I want to sleep tonight, but I know I can’t. I’ll be up watching my brother’s chest push up and down like a broken hand is trying to punch through it. I’ll be there when he calls for a rescue. I’ll tell him everything’s fine and he’s not alone. I’ll repeat the words, Just Like Heaven, and he’ll know what I’m talking about and the thought of The Cure will calm him. There’s something about the baseline, how it bumbles about like a pink basketball full of hope; something about how it expresses positive tension, which is such a unique feeling to have squeezing you, unique because it’s void of anxiety and so there’s nothing negative to dye the feeling black. He’ll be dying, but also not at the same time because he won’t be thinking about it.

I’m going to try and not think about Fran dying, and not think about mom dying too, and not think about my other brother, Liam’s endless war with his ex, Ronda and how it makes his daughter want to die, or of all the things I could have done differently to protect Shannon from wanting to die. Even on a personal level, I’ll forgive myself for being in my 20s, for being a teenager with a flaming brick and a syringe in his hands, a child holding a candle that keeps blowing out. I’ll try and forgive my past selves even though my old identities strive to deface my present. I must forget them. —I switch to the Higashiyama Line and my cynical self is left to keep traveling on the Sakura-dōri. I feel like several metals of dishonor have been unpinned from my shirt. Let it pass.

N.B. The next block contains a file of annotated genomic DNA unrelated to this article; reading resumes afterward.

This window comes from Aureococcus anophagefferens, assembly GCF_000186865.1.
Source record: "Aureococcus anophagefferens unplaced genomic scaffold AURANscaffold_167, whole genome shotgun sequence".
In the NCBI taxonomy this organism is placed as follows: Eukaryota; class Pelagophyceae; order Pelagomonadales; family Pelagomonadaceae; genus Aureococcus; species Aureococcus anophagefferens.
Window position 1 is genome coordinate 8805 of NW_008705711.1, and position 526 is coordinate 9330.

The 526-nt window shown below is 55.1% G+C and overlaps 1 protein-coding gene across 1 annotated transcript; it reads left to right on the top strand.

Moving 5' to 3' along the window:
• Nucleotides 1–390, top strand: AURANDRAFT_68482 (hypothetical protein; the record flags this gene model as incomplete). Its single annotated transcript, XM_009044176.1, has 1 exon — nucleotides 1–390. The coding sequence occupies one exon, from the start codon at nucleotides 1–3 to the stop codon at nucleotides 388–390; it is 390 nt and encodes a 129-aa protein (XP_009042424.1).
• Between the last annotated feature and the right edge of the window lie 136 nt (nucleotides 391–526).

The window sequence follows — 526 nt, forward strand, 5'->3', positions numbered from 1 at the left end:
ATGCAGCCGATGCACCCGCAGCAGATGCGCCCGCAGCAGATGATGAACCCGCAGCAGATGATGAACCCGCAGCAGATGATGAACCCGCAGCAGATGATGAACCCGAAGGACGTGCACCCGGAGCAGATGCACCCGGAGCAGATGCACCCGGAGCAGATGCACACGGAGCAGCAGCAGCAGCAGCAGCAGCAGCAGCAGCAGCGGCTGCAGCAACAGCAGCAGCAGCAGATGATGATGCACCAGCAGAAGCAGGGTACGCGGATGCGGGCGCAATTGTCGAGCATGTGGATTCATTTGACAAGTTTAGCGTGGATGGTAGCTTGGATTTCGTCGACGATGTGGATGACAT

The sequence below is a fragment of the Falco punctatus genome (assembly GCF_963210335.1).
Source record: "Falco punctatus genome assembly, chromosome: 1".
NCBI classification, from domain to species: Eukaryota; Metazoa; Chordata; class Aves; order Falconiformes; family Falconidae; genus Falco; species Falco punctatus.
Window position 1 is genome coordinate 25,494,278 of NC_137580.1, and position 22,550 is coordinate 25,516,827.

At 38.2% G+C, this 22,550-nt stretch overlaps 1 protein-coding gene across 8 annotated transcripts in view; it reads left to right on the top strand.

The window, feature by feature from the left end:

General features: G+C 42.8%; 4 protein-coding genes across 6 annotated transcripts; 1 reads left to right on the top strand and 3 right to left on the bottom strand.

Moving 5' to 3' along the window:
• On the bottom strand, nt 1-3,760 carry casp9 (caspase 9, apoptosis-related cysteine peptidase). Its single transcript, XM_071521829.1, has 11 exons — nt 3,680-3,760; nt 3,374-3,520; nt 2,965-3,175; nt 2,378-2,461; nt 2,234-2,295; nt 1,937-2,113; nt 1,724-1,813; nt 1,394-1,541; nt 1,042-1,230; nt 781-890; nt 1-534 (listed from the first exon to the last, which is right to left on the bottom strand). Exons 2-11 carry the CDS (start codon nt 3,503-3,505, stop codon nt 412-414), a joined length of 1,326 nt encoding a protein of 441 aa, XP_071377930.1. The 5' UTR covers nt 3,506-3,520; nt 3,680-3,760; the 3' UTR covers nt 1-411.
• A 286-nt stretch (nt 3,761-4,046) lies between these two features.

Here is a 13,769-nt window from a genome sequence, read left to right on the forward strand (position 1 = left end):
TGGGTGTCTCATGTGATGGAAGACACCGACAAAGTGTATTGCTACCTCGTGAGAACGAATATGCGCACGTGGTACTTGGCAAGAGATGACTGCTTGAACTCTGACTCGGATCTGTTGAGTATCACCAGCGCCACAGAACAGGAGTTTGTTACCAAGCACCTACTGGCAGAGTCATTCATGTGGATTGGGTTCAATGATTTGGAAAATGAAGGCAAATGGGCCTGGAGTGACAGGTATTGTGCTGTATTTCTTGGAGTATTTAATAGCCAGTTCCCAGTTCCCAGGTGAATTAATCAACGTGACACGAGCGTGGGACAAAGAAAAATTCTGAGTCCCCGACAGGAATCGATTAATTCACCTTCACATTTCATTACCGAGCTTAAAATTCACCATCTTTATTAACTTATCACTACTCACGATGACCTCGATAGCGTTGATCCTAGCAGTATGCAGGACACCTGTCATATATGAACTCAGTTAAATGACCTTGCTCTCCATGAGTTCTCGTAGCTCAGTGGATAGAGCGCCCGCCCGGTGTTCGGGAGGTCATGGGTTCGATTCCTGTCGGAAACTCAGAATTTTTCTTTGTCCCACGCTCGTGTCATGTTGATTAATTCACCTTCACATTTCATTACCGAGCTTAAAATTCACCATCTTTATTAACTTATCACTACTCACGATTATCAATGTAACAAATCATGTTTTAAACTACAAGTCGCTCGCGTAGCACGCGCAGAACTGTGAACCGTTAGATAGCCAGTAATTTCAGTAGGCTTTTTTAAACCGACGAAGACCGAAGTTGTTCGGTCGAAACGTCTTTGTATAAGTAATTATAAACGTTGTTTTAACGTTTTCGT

Though I know that things are only going to get worse, I know it for certain and so I have a chance to prepare. I’ll go see Franny and have a talk with him because there are not many opportunities left and I should make the most of them. Like I said, I’ll keep holding his hand as many times as he needs and play music for him as often as necessary to make him feel better. I can make the most of what time I have left here and hope it’s enough. All the while, I’ll try and heal a bit before the dying begins. I mean that in the best possible way, but death can’t come soon enough. I’m drunk though, and all these good ideas won’t feel applicable in the morning when the anxiety returns. Until then, I’ll just shut up and listen to The Cure.

Tigers in the Thicket

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Screeching bottle rockets and hot ribbons from Roman candles ignited the orange night sky. He fell into me and swiped for my wallet. It was a poor attempt, frankly, a drunken attempt, and I expected it. His friends fixed their eyes on mine, worried, watching eagerly for my reaction. I was fine and he was light; I picked him up and set him down like a spilled drink. They yelled at him in Hindi—I imagined they said something like, “Dude, you’re an idiot.” However, it could have been anything. It was the early hours of the new year, at the foot of the Gateway to India, Mumbai.